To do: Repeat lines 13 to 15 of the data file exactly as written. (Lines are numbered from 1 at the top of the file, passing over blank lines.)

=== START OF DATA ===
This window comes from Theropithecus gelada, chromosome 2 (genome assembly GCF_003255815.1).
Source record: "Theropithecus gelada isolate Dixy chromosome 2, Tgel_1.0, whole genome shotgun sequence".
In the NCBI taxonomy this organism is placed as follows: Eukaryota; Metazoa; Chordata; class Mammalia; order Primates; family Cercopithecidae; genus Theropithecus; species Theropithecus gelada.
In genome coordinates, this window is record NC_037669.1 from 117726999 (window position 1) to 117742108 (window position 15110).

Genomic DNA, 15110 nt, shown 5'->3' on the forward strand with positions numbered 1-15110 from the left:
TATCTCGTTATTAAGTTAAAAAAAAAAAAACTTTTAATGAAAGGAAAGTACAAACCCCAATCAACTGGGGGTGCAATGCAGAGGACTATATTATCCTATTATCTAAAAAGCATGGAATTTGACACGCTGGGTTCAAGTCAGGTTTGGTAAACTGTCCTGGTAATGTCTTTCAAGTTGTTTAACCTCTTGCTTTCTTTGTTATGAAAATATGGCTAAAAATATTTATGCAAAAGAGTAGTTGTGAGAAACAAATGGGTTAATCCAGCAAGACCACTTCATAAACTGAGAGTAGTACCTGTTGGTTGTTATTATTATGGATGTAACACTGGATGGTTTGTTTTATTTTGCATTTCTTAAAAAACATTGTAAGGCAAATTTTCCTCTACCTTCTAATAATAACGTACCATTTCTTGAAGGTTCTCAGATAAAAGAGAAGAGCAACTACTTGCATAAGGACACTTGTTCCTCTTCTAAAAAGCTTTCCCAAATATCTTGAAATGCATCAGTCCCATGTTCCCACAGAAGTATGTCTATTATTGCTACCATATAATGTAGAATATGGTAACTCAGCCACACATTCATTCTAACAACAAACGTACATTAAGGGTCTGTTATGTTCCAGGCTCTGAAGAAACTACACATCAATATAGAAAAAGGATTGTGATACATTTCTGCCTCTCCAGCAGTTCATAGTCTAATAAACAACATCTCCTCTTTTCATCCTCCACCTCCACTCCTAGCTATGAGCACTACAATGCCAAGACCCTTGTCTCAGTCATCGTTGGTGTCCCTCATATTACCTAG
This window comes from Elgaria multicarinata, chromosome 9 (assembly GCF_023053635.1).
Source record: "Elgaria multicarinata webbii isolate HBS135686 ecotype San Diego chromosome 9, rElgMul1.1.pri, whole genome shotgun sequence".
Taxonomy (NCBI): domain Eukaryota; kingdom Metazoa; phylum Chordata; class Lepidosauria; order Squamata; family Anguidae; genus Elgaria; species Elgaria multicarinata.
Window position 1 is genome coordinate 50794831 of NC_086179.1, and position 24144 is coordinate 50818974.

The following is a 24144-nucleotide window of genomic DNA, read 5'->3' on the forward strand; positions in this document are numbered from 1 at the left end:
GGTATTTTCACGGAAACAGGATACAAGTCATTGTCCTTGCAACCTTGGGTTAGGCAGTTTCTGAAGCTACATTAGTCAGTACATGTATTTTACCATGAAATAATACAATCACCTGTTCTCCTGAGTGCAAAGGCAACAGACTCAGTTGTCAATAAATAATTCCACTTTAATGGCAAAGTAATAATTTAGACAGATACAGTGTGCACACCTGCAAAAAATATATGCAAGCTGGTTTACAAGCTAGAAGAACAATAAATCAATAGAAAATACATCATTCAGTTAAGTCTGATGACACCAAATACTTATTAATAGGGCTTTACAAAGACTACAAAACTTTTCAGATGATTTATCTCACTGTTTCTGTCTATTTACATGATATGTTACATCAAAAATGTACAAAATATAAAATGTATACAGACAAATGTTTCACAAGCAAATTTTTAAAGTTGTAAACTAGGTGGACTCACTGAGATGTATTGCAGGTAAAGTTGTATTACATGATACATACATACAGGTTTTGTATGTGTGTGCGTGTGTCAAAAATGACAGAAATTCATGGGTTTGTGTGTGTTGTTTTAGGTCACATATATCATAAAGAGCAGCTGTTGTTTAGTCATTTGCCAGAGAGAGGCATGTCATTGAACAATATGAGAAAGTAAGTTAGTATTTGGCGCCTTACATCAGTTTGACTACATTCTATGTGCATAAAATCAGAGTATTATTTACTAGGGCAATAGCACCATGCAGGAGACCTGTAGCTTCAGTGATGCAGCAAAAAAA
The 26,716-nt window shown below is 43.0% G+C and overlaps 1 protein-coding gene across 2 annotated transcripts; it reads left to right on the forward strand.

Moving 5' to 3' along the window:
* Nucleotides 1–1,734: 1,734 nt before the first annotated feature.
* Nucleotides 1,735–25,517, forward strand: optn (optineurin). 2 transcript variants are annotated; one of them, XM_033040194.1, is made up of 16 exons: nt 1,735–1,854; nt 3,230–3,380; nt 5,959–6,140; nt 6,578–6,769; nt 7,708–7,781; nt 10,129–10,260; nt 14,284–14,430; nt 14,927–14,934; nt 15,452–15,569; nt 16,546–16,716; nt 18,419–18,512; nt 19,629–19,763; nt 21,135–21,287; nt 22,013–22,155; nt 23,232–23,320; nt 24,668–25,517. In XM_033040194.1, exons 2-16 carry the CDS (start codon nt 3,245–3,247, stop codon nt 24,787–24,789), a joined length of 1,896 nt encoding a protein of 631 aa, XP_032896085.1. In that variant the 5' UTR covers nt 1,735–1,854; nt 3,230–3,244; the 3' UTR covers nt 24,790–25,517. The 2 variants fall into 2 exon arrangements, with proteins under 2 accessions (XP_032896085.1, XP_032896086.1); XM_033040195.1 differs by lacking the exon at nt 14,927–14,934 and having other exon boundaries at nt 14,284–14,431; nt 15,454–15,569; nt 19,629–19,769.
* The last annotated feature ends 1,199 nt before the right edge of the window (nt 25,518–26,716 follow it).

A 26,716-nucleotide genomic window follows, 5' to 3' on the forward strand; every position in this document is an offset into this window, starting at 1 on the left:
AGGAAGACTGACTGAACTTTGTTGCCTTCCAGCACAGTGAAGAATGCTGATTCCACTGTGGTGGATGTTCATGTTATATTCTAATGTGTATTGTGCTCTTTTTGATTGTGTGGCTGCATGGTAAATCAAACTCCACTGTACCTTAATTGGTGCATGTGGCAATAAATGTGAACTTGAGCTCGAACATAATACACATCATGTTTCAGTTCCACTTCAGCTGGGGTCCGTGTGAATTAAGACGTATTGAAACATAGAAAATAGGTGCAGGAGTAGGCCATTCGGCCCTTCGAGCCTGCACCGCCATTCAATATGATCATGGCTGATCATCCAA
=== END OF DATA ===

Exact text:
The 26,716-nt window shown below is 43.0% G+C and overlaps 1 protein-coding gene across 2 annotated transcripts; it reads left to right on the forward strand.

Moving 5' to 3' along the window:
* Nucleotides 1–1,734: 1,734 nt before the first annotated feature.